Two at-bats later, Culberson advanced to third on a grounder, setting the stage for Turner to produce in the clutch for the first time in the contest with a two-out RBI single to right. Lester was pulled soon after with the game knotted up at 1-1, and recently-maligned reliever Carl Edwards, Jr., entered the game for Chicago. Edwards, Jr., was solid on the evening, pitching 1.1 innings of shutout ball.

In fact, both bullpens were solid in general during the build-up to the Turner walk-off, with the first hit following the RBI single by Turner not coming until the bottom of the eighth. It was then that Bellinger, who went 2-3 on the day, beat out an infield single to second, taking advantage of Cubs reliever Brian Duensing dropping the throw from Baez while attempting to tag first base.

Thereafter, Bellinger took second on a sacrifice bunt, but, later in the inning, Duensing escaped unscathed on a groundout by Dodgers catcher Austin Barnes that resulted in a double play to usher in the ninth inning. The Dodgers then opted to bring closer Kenley Jansen into the game in the ninth, and although he hit Cubs first baseman Anthony Rizzo to put a runner on first with one out, Jansen was never threatened.

Duensing returned to the game in the bottom of the ninth and walked Puig in four pitches to begin the inning, and, after Puig advanced to second a sacrifice bunt, Duensing collected a critical strikeout. However, Cubs skipper Joe Maddon then opted to pull Duensing in favor of regular starter John Lackey, who made his second straight appearance out of the bullpen.

It was somewhat surprising that Lackey entered the game instead of closer Wade Davis, and Maddon and the Cubs paid for the risky move, as Lackey walked a batter and then gave up the aforementioned walk-off homer to give the Dodgers a 4-1 win. Turner, who went 2-4 with four RBI in the contest, provided the Dodgers with a commanding 2-0 lead in the NLCS, placing the pressure squarely upon the Cubs as the series transitions to Wrigley Field for at least two games.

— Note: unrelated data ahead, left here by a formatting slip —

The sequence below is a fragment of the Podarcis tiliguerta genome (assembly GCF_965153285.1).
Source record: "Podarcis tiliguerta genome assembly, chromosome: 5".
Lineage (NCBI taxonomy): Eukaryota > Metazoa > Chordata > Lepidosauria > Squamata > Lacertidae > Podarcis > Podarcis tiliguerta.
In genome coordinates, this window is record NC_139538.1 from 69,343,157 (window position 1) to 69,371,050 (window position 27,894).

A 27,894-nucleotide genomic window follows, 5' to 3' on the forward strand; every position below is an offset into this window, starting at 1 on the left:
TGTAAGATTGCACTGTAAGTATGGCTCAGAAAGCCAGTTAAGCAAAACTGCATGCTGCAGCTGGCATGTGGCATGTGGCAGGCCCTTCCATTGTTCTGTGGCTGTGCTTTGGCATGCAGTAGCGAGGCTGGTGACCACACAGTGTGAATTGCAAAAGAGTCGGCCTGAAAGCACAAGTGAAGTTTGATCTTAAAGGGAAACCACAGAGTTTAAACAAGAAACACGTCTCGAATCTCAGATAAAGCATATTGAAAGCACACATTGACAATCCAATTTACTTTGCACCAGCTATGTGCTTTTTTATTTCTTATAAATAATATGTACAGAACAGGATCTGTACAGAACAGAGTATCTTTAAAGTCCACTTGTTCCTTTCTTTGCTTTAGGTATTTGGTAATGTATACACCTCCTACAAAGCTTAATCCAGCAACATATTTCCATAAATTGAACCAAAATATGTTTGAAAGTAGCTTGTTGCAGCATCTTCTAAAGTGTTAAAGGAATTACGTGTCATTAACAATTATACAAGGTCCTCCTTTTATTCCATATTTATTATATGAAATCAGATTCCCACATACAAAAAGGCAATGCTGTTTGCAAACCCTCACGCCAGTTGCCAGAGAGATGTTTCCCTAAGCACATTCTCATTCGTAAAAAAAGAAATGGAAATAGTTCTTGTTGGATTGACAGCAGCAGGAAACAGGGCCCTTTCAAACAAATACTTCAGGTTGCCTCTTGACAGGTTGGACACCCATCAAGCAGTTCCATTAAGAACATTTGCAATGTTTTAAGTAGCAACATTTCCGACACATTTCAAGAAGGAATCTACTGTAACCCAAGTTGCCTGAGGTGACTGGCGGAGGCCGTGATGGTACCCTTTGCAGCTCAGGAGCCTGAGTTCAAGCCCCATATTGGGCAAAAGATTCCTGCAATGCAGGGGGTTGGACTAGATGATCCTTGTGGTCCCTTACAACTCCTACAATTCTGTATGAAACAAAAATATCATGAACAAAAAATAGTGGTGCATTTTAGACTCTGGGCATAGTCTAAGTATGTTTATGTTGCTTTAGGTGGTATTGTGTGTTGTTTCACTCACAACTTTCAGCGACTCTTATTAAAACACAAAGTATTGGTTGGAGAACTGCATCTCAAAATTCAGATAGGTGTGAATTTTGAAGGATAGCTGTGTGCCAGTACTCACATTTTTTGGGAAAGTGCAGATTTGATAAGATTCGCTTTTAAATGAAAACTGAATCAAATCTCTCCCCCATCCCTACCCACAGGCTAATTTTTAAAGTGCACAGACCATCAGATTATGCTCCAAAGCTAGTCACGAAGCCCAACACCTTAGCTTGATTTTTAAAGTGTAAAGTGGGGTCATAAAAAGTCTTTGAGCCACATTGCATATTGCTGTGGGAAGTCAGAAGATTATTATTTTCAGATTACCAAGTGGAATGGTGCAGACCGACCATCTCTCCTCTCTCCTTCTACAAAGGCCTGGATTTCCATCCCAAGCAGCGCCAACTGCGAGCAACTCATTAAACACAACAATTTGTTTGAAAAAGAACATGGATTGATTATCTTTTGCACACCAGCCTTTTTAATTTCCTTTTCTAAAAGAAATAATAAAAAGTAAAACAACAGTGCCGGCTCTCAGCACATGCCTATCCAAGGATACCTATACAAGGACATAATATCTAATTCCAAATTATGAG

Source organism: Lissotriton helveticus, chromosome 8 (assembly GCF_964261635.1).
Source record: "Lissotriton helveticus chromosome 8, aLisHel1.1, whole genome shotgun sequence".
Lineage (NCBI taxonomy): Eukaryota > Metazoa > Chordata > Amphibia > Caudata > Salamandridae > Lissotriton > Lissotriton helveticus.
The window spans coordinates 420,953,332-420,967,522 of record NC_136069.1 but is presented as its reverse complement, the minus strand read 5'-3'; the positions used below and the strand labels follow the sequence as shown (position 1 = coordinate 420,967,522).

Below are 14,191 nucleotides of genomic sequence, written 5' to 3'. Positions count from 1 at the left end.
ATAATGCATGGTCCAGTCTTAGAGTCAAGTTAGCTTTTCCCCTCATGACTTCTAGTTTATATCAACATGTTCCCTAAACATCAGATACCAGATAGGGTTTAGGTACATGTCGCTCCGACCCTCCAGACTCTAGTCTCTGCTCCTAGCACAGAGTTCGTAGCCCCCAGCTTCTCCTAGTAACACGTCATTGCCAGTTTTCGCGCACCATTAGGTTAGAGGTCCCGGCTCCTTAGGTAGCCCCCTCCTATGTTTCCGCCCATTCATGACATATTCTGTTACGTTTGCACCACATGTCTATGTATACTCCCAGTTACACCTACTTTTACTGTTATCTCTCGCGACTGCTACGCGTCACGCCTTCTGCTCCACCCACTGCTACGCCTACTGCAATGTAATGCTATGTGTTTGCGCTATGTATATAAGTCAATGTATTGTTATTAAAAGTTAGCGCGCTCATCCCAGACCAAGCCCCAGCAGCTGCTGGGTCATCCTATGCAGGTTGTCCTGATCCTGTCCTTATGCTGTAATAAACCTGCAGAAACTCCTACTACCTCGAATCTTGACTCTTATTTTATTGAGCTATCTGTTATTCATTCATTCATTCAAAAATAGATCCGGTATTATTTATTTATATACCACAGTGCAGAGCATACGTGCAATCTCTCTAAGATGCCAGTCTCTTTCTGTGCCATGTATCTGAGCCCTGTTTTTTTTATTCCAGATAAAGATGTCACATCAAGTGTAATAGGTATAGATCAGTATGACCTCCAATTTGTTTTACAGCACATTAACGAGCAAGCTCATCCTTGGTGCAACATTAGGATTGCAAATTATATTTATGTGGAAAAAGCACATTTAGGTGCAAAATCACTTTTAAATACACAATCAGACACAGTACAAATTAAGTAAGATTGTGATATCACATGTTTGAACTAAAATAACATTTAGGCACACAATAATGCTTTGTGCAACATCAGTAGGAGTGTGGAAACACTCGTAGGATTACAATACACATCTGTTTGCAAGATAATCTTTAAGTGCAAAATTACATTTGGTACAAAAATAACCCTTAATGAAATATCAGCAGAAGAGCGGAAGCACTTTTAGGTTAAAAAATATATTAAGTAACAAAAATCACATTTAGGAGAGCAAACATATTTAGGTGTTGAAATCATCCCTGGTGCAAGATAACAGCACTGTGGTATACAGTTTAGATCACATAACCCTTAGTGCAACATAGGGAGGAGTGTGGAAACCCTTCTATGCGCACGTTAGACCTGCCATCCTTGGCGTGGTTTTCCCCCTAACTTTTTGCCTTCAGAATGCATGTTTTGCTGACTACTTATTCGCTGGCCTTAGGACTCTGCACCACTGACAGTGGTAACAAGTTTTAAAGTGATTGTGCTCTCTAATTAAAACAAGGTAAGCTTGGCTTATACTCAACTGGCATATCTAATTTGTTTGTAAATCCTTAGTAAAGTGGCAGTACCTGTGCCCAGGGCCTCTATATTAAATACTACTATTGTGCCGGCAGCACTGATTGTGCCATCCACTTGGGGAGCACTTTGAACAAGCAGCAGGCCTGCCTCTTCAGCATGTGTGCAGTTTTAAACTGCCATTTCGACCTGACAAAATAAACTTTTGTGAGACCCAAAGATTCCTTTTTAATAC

Although Lackey was ultimately to blame, Duensing received the loss to fall to 0-1 this postseason because he walked Puig, who scored the winning run. The winner in the game was Jansen, making him 1-0 in these playoffs.

Considering that the Cubs garnered a meager three hits, one of which was by Lester, the offense, or lack thereof, was primarily to blame for the defeat. But the decision by Maddon to use Lackey, who had never before pitched on back-to-back days in his career, in a tight spot in the ninth brought with it plenty of blame following the walk-off.

Speaking on the decision to not use Davis in the ninth, Maddon said postgame, "I needed him for the save tonight. There was no way he was pitching more than one (inning)."

While that pitching decision could come back to haunt the Cubs, if Chicago's hitting does not improve in the Windy City, the Cubs' season will be over rather soon. Game 3, which is slated for 8:00 PM CST at the Friendly Confines on Tuesday, will feature a pitching matchup of the Dodgers' Yu Darvish and the Cubs' Kyle Hendricks.